Skip to main content
ARS Home » Southeast Area » Fort Pierce, Florida » U.S. Horticultural Research Laboratory » Citrus and Other Subtropical Products Research » Research » Publications at this Location » Publication #265379

Title: Electronic noses and tongues: Applications for the food and pharmaceutical industries

item Baldwin, Elizabeth - Liz
item Bai, Jinhe
item Plotto, Anne
item Dea, Sharon

Submitted to: Sensors
Publication Type: Peer Reviewed Journal
Publication Acceptance Date: 4/16/2011
Publication Date: 5/2/2011
Citation: Baldwin, E.A., Bai, J., Plotto, A., Dea, S. 2011. Electronic noses and tongues: Applications for the food and pharmaceutical industries. Sensors. 11:4744-4766.

Interpretive Summary: Electronic nose, tongue and eye instruments aim to mimic the human senses. These instruments can be used to measure odors, tastes and visual cues. They send signals to a computer, where our nerve endings send signals to our brains. Our brains interpret the signals to find a judgment or classification about a flavor. In the case of the enose, etongue and e-eye, the computer receives the pattern of signals from the instrument sensors and interprets the data through pattern recognition software and determines if samples are different or not and how to predict unknown samples. These instruments can be trained by relating their response to human sensory data. The review summarizes the latest literature on potential use of these instruments in the food and pharmaceutical industries.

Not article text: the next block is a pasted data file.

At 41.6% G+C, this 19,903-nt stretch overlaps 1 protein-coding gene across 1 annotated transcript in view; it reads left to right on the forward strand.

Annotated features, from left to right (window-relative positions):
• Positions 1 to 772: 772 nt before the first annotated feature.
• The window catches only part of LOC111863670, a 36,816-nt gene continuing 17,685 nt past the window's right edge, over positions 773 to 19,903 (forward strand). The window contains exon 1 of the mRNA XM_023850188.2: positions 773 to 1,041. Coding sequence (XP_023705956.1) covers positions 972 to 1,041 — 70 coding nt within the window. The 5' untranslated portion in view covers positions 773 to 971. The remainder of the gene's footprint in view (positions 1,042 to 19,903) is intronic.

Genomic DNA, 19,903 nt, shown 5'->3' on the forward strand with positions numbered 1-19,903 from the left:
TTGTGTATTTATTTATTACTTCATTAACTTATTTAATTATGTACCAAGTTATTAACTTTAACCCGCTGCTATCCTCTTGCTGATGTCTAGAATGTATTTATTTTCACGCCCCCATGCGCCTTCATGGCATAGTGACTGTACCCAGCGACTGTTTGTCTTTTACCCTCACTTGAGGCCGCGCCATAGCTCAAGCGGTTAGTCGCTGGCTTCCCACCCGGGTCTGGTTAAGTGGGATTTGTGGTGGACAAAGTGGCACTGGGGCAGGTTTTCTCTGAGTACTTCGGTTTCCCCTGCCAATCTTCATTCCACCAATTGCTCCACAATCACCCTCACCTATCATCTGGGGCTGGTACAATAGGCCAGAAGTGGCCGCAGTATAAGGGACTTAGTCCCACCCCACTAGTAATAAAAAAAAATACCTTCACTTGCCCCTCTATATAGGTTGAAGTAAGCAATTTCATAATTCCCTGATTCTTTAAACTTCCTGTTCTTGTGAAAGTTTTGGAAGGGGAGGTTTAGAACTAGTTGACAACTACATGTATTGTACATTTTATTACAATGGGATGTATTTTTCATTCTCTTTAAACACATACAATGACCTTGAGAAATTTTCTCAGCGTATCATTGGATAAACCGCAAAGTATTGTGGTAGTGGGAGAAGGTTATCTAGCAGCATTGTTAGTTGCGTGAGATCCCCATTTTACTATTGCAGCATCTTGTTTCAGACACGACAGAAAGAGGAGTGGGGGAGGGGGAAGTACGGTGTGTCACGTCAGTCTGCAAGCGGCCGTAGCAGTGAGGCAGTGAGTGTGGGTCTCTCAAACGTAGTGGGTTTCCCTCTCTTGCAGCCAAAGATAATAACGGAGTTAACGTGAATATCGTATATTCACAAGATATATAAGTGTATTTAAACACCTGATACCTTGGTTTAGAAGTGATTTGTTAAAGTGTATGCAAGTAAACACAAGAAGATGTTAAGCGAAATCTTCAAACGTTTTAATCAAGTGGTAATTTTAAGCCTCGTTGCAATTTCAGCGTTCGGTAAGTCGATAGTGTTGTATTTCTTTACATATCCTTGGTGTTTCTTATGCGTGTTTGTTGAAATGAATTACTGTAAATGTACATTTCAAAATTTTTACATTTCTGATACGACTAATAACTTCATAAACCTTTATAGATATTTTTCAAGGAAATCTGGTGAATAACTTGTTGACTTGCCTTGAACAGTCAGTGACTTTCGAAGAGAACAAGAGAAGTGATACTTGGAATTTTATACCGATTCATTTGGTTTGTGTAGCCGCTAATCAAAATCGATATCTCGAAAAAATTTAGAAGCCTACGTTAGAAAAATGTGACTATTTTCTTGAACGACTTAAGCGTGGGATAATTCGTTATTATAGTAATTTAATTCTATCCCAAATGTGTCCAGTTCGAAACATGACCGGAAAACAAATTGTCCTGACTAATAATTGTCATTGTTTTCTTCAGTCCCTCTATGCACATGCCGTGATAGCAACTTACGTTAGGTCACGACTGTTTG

Technical Abstract: The electronic nose (enose) is designed to crudely mimic the human brain in that most contain sensors that non-selectively interact with odor molecules to produce some sort of signal that is then sent to a computer that uses multivariate statistics to determine patterns in the data. This pattern recognition is then used to determine that one sample is similar or different from another based on headspace volatiles. There are different types of sensors including organic polymers, metal oxides, quartz crystal microbalance and even gas-chromatography (GC) or combined with mass spectroscopy (MS) can be used in a non-selective manner using chemical mass or patterns from a short GC column) as an enose. The electronic tongue reacts similarly to non-volatile compounds in a liquid. This review will concentrate on applications for enose and etongue technology for edible products.